July 20 | 2020

Healthcare Service Use for Mood and Anxiety Disorders Following Acute Myocardial Infarction: A Cohort Study of the Role of Neighbourhood Socioenvironmental Characteristics in a Largely Rural Population.

Ismael ForoughiNeeru Gupta Dan Lawson Crouse.
Int J Environ Res Public Health. 2020 Jul 9;17(14). pii: E4939. doi: 10.3390/ijerph17144939.


Depression and other mood and anxiety disorders are recognized as common complications following cardiac events. Some studies report poorer cardiac outcomes among patients in socioeconomically marginalized neighbourhoods. This study aimed to describe associations between socioeconomic and built environment characteristics of neighbourhood environments and mental health service contacts following an acute myocardial infarction (AMI or heart attack) among adults in the province of New Brunswick, Canada. This province is characterized largely by residents in small towns and rural areas. A cohort of all adults aged 45 and over surviving AMI and without a recent record of mental disorders was identified by linking provincial medical-administrative datasets. Residential histories were tracked over time to assign neighbourhood measures of marginalization, local climate zones, and physical activity friendliness (i.e., walkability). Cox models were used to estimate hazard ratios (HRs) and 95% confidence intervals (CIs) for the risk of healthcare use for mood and anxiety disorders over the period 2003/04-2015/16 by neighbourhood characteristics. The baseline cohort included 13,330 post-AMI patients, among whom 32.5% were found to have used healthcare services for a diagnosed mood or anxiety disorder at least once during the period of observation. Among men, an increased risk of mental health service use was found among those living in areas characterized by high ethnic concentration (HR: 1.14 (95%CI: 1.03-1.25)). Among women, the risk was significantly higher among those in materially deprived neighbourhoods (HR: 1.16 (95%CI: 1.01-1.33)). We found no convincing evidence of associations between this outcome and the other neighbourhood characteristics considered here. These results suggest that selected features of neighbourhood environments may increase the burden on the healthcare system for mental health comorbidities among adults with cardiovascular disease. Further research is needed to understand the differing needs of socioeconomically marginalized populations to improve mental health outcomes following an acute cardiac event, specifically in the context of smaller and rural communities and of universal healthcare coverage.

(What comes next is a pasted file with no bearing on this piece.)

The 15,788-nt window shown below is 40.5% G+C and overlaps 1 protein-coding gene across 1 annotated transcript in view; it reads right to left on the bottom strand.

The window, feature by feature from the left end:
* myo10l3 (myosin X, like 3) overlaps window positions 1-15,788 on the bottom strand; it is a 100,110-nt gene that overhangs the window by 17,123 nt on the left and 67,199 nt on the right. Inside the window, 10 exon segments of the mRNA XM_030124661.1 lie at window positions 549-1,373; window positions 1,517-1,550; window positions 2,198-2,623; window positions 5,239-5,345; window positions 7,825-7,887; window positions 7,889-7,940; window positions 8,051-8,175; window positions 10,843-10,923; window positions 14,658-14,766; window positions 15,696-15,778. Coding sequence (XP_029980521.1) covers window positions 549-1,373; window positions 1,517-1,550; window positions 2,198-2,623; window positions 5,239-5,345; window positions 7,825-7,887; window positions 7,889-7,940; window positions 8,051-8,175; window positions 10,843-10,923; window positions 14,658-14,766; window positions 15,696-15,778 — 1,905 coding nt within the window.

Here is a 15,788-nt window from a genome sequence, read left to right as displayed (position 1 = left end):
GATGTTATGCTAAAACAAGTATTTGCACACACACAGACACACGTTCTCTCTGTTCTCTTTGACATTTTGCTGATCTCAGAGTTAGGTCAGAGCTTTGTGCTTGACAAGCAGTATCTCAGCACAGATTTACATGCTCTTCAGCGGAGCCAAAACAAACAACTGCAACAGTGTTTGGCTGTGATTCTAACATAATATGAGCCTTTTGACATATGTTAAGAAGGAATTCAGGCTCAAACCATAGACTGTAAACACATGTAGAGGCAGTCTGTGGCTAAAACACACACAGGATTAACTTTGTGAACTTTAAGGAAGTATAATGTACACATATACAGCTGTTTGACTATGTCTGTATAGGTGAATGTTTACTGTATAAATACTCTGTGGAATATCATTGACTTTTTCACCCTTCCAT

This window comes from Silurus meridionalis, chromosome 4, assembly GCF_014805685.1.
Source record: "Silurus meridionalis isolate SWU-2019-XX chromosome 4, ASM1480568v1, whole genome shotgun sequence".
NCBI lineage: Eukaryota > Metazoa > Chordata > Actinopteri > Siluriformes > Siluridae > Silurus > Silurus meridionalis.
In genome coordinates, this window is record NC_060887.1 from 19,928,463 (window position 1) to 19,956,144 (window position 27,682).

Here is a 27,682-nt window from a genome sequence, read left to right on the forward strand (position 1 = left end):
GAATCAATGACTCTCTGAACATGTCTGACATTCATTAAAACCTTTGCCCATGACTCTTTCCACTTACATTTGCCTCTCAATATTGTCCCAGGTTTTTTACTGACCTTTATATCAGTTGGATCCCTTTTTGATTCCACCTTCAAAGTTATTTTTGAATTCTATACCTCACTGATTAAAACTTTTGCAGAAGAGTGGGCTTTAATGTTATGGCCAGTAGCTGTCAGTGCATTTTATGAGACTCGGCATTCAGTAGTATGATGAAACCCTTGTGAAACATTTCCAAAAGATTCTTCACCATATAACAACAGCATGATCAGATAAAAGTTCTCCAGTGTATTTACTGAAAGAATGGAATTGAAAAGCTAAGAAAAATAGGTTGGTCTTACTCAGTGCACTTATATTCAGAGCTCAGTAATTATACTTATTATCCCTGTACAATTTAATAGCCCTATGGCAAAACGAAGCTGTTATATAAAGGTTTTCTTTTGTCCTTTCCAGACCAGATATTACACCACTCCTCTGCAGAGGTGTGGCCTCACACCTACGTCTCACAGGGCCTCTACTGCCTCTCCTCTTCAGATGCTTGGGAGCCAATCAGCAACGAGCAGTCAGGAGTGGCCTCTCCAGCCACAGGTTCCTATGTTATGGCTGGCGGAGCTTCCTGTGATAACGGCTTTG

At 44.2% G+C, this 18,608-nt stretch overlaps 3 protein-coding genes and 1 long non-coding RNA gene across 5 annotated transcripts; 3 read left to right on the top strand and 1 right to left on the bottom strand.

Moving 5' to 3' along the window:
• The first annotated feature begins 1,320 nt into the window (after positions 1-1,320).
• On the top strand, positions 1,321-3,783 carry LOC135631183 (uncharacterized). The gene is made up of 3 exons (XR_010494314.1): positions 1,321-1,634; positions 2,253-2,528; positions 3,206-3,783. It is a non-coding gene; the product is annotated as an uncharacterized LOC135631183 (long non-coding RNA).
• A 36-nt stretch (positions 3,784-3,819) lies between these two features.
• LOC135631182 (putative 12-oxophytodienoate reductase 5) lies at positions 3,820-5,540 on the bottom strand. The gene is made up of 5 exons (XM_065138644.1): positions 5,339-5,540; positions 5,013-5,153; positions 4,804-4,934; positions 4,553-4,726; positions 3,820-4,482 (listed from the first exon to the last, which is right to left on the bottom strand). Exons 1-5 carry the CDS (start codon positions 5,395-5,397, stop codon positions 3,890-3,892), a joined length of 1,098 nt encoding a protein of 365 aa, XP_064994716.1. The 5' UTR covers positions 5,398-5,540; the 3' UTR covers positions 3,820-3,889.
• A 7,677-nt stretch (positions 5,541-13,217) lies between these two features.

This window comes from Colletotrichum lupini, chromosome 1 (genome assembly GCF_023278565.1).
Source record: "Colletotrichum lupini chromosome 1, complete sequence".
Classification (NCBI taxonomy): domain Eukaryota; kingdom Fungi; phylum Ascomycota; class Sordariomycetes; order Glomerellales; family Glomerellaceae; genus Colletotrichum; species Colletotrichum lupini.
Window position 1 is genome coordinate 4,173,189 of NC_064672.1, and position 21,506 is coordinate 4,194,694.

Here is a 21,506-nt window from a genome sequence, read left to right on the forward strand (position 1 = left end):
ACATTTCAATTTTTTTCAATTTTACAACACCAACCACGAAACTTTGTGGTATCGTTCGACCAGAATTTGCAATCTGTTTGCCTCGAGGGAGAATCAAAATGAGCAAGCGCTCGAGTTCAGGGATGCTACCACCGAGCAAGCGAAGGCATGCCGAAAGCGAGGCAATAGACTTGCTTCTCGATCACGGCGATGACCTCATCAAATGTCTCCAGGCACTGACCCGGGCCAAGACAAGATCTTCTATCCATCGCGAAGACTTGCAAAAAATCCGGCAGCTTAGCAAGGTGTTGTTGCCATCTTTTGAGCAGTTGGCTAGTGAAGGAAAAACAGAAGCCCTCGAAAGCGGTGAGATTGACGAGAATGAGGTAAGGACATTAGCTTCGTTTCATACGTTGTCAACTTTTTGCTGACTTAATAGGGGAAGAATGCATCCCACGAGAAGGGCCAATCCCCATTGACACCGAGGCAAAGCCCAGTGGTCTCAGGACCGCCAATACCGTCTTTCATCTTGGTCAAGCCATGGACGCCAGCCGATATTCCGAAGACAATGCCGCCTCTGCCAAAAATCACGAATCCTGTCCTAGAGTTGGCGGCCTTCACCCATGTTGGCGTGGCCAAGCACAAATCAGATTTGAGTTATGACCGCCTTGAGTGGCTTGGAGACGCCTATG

July 6 | 2020

A scoping review on the relations between urban form and health: a focus on Canadian quantitative evidence.

McCormack GR, Cabaj J, Orpana H, Lukic R, Blackstaffe A, Goopy S, Hagel B, Keough N, Martinson R, Chapman J, Lee C, Tang J, Fabreau G.

Health Promot Chronic Dis Prev Can. 2019 May;39(5):187-200. doi: 10.24095/hpcdp.39.5.03.


Introduction: Despite the accumulating Canadian evidence regarding the relations between urban form and health behaviours, less is known about the associations between urban form and health conditions. Our study aim was to undertake a scoping review to synthesize evidence from quantitative studies that have investigated the relationship between built environment and chronic health conditions, self-reported health and quality of life, and injuries in the Canadian adult population. Methods: From January to March 2017, we searched 13 databases to identify peer-reviewed quantitative studies from all years that estimated associations between the objectively-measured built environment and health conditions in Canadian adults. Studies under-taken within urban settings only were included. Relevant studies were catalogued and synthesized in relation to their reported study and sample design, and health outcome and built environment features. Results: Fifty-five articles met the inclusion criteria, 52 of which were published after 2008. Most single province studies were undertaken in Ontario (n = 22), Quebec (n = 12), and Alberta (n = 7). Associations between the built environment features and 11 broad health outcomes emerged from the review, including injury (n = 19), weight status (n = 19), cardiovascular disease (n = 5), depression/anxiety (n = 5), diabetes (n = 5), mortality (n = 4), self-rated health (n = 2), chronic conditions (n = 2), metabolic condi-tions (n = 2), quality of life (n = 1), and cancer (n = 1). Consistent evidence for associations between aggregate built environment indicators (e.g., walkability) and diabetes and weight and between connectivity and route features (e.g., transportation route, trails, pathways, sidewalks, street pattern, intersections, route characteristics) and injury were found. Evidence for greenspace, parks and recreation features impacting multiple health outcomes was also found. Conclusion: Within the Canadian context, the built environment is associated with a range of chronic health conditions and injury in adults, but the evidence to date has limitations. More research on the built environment and health incorporating rigorous study designs are needed to provide stronger causal evidence to inform policy and practice.

Plain Language Summary

The most frequently reported associations among Canadian studies on urban form and health outcomes were related to injury and weight status. Not all provinces and territories were represented in this review, with much of the evidence coming from studies in Ontario, Quebec, and Alberta. Objectively-measured aggregate built environment indicators, connectivity and route features, destinations, food environment, population density, and greenspace, parks and recreation features are associated with a range of modifiable health conditions and injury. This scoping review identifies that more Canadian research, with rigorous designs that allow for causal inference, is required to inform policy and practice.